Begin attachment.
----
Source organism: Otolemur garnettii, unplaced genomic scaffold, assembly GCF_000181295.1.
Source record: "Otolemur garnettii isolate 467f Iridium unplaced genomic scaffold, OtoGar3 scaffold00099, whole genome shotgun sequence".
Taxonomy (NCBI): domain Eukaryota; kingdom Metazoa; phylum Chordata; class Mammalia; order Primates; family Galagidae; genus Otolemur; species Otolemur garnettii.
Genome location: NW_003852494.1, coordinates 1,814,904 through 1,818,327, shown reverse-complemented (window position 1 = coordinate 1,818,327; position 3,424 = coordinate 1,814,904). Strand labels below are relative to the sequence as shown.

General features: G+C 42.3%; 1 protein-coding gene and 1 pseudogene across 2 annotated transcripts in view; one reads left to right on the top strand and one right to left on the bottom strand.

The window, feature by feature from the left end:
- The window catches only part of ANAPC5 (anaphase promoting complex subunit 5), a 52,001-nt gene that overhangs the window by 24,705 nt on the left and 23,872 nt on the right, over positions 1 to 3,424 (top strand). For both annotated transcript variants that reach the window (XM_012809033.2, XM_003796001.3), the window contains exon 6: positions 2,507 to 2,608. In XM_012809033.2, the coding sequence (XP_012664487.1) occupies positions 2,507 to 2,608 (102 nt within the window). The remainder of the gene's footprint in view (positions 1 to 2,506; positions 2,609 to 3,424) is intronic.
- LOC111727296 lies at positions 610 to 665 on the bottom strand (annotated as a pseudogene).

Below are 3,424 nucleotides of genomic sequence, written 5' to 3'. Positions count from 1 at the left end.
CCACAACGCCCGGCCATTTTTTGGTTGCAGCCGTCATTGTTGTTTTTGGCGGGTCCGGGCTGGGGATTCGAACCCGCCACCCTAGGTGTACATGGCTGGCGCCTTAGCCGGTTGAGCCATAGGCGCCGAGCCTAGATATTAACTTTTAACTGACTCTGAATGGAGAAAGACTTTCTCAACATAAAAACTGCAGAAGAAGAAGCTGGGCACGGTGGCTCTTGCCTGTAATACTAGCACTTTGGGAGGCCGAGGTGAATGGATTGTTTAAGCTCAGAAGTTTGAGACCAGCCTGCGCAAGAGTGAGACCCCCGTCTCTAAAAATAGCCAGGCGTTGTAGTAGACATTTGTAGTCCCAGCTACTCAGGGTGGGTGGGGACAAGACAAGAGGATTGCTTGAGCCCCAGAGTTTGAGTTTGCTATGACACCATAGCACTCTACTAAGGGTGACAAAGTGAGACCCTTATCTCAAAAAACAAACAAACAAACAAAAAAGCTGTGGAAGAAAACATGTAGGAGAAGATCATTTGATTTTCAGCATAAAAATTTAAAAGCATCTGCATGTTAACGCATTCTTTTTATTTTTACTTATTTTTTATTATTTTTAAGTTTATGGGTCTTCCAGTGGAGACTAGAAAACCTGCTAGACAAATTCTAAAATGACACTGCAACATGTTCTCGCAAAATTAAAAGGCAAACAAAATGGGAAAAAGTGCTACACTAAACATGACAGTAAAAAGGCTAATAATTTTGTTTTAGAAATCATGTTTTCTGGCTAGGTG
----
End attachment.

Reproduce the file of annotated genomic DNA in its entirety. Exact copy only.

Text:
Source organism: Otolemur garnettii, unplaced genomic scaffold, assembly GCF_000181295.1.
Source record: "Otolemur garnettii isolate 467f Iridium unplaced genomic scaffold, OtoGar3 scaffold00099, whole genome shotgun sequence".
Taxonomy (NCBI): domain Eukaryota; kingdom Metazoa; phylum Chordata; class Mammalia; order Primates; family Galagidae; genus Otolemur; species Otolemur garnettii.
Genome location: NW_003852494.1, coordinates 1,814,904 through 1,818,327, shown reverse-complemented (window position 1 = coordinate 1,818,327; position 3,424 = coordinate 1,814,904). Strand labels below are relative to the sequence as shown.

General features: G+C 42.3%; 1 protein-coding gene and 1 pseudogene across 2 annotated transcripts in view; one reads left to right on the top strand and one right to left on the bottom strand.

The window, feature by feature from the left end:
- The window catches only part of ANAPC5 (anaphase promoting complex subunit 5), a 52,001-nt gene that overhangs the window by 24,705 nt on the left and 23,872 nt on the right, over positions 1 to 3,424 (top strand). For both annotated transcript variants that reach the window (XM_012809033.2, XM_003796001.3), the window contains exon 6: positions 2,507 to 2,608. In XM_012809033.2, the coding sequence (XP_012664487.1) occupies positions 2,507 to 2,608 (102 nt within the window). The remainder of the gene's footprint in view (positions 1 to 2,506; positions 2,609 to 3,424) is intronic.
- LOC111727296 lies at positions 610 to 665 on the bottom strand (annotated as a pseudogene).

Below are 3,424 nucleotides of genomic sequence, written 5' to 3'. Positions count from 1 at the left end.
CCACAACGCCCGGCCATTTTTTGGTTGCAGCCGTCATTGTTGTTTTTGGCGGGTCCGGGCTGGGGATTCGAACCCGCCACCCTAGGTGTACATGGCTGGCGCCTTAGCCGGTTGAGCCATAGGCGCCGAGCCTAGATATTAACTTTTAACTGACTCTGAATGGAGAAAGACTTTCTCAACATAAAAACTGCAGAAGAAGAAGCTGGGCACGGTGGCTCTTGCCTGTAATACTAGCACTTTGGGAGGCCGAGGTGAATGGATTGTTTAAGCTCAGAAGTTTGAGACCAGCCTGCGCAAGAGTGAGACCCCCGTCTCTAAAAATAGCCAGGCGTTGTAGTAGACATTTGTAGTCCCAGCTACTCAGGGTGGGTGGGGACAAGACAAGAGGATTGCTTGAGCCCCAGAGTTTGAGTTTGCTATGACACCATAGCACTCTACTAAGGGTGACAAAGTGAGACCCTTATCTCAAAAAACAAACAAACAAACAAAAAAGCTGTGGAAGAAAACATGTAGGAGAAGATCATTTGATTTTCAGCATAAAAATTTAAAAGCATCTGCATGTTAACGCATTCTTTTTATTTTTACTTATTTTTTATTATTTTTAAGTTTATGGGTCTTCCAGTGGAGACTAGAAAACCTGCTAGACAAATTCTAAAATGACACTGCAACATGTTCTCGCAAAATTAAAAGGCAAACAAAATGGGAAAAAGTGCTACACTAAACATGACAGTAAAAAGGCTAATAATTTTGTTTTAGAAATCATGTTTTCTGGCTAGGTG